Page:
Julian Assange Says Russian Government Not Source of WikiLeaks E-mails

Edited by Pavel Jacomino
2017-01-05 15:24:11


London, January 5 (RHC)-- E-mails from Hillary Clinton's campaign chairman did not come from Russian hackers and the claim is being made to "delegitimize" Donald Trump, WikiLeaks founder Julian Assange told Fox News' Sean Hannity in an exclusive interview.

Hannity sat down with Assange in London's Ecuadorian embassy, where the Australian native has been holed up for five years battling extradition to Sweden on unrelated charges.  During the interview, Assange was adamant that the hacked e-mails his organization released of Clinton official John Podesta did not come from Russia, as the Obama administration has claimed.

"We can say, we have said, repeatedly that over the last two months that our source is not the Russian government and it is not a state party," Assange said.  More than 50,000 e-mails were released during the 2016 presidential campaign, exposing dubious practices at the Clinton Foundation, top journalists working closely with the Clinton campaign, key Clinton aides speaking derisively of Catholics and a top Democratic National Committee official providing debate questions to Clinton in advance.

Hannity told Fox News' Bill Hemmer "I believe everything (Assange) said," and praised the Internet activist for his commitment to government transparency.  Despite the Obama administration's claims that Russia was behind cyber-intrusions meant to interfere with the U.S. election -- and punitive measures taken against Moscow last week -- Assange said no one associated with the Russian government gave his group the files.

Assange also noted that in recent statements from top administration offices including the FBI and White House, "the word WikiLeaks" was missing, even as the administration expelled Russian diplomats in retaliation for cyberattacks.  He said that was "very strange."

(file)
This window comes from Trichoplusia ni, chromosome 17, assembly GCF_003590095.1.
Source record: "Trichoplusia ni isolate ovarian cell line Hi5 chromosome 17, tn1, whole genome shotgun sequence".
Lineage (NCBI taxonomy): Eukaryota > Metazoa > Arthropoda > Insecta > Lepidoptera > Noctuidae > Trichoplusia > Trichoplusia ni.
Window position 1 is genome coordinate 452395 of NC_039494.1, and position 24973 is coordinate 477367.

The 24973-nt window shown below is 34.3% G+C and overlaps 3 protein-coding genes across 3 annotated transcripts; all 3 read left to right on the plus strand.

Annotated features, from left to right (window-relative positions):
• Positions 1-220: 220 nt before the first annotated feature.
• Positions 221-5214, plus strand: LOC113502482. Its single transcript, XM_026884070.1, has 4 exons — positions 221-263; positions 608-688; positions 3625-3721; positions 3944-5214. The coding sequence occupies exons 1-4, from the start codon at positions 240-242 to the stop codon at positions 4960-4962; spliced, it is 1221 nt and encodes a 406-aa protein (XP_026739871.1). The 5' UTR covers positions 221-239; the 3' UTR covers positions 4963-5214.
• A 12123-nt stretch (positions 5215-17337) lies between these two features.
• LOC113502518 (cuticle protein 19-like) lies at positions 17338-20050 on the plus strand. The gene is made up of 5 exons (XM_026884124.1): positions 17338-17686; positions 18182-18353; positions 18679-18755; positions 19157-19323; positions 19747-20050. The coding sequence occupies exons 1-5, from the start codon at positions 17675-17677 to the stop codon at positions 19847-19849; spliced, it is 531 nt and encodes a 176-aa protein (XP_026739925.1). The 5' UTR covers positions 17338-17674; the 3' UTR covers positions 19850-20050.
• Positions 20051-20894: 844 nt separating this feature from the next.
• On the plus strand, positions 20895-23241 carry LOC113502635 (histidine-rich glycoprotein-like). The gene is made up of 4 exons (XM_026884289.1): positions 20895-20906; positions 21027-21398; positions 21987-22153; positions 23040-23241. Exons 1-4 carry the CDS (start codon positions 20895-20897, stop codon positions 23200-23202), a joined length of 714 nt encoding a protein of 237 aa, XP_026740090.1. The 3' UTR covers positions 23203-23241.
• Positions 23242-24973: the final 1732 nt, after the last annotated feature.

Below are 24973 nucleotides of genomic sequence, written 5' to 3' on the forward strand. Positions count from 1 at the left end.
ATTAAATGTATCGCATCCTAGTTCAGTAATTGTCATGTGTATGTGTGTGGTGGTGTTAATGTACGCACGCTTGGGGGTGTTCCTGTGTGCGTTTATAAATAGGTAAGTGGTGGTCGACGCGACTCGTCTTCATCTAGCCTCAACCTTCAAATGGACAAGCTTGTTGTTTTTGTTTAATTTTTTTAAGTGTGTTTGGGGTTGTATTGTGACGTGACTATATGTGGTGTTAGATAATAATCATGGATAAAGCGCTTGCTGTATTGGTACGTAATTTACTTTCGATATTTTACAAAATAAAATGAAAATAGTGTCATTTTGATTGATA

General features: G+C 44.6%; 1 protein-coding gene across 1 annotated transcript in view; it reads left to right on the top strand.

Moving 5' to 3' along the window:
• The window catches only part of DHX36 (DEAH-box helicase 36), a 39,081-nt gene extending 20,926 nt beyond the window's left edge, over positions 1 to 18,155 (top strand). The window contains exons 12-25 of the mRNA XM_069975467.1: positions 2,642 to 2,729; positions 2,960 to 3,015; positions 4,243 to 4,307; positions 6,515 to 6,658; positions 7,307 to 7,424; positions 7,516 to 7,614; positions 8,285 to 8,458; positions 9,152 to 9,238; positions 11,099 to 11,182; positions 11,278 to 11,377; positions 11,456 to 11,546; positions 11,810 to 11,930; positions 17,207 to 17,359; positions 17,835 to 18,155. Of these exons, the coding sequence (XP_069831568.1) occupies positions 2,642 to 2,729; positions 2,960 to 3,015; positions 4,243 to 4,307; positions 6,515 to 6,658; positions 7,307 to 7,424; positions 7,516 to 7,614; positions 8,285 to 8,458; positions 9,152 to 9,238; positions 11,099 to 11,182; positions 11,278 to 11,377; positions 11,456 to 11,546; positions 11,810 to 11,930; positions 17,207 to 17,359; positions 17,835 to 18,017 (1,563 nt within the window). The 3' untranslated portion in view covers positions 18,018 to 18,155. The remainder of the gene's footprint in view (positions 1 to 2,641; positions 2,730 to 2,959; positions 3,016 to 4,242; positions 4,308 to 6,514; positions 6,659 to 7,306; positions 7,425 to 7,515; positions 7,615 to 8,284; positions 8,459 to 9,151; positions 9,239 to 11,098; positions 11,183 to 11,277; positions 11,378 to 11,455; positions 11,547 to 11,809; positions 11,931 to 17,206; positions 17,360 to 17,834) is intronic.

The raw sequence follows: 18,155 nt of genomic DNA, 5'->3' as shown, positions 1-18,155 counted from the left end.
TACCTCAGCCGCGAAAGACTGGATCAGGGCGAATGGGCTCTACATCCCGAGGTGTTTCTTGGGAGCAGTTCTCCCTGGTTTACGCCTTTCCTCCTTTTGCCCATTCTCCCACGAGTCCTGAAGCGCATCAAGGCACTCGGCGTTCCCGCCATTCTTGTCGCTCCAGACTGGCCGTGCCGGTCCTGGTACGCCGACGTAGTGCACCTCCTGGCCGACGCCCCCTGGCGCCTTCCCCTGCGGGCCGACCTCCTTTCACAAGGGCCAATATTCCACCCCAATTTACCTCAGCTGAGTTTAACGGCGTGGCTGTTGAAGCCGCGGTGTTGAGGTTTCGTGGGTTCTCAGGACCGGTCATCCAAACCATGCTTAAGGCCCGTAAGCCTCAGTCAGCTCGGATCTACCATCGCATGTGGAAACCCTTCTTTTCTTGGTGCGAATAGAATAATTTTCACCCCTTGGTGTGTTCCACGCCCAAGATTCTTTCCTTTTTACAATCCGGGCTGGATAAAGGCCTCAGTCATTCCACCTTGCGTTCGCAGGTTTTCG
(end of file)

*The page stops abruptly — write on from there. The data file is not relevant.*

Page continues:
Some Republican critics have questioned what evidence the administration has to back up its Russia allegations, while others have applauded President Obama for moving to penalize Russia -- albeit months after the initial hacks.

Asked if he thought Obama was lying to the American people about Russia's actions, Assange said the president is "acting like a lawyer" with his allegations.  "If you look at most of his statements, he doesn't say that.  He doesn't say that WikiLeaks obtained its information from Russia or worked with Russia," Assange said.

But he said he believes the administration is "trying to delegitimize the Trump administration as it goes into the White House.  They are trying to say that President-elect Trump is not a legitimate president."

Since Trump's victory over Hillary Clinton in November, Clinton's allies have stepped up claims that the WikiLeaks e-mail releases significantly damaged her candidacy -- particularly the leak of thousands of e-mails from Campaign Chairman John Podesta's account.  An earlier release of DNC emails over the summer led to the resignation of Chairwoman Debbie Wasserman Schultz.

Asked if the e-mails changed the outcome of the election, Assange said:  "Who knows, it's impossible to tell.  But if it did, the accusation is that the true statements of Hillary Clinton and her campaign manager, John Podesta, and the DNC head Debbie Wasserman Schultz, their true statements is what changed the election."


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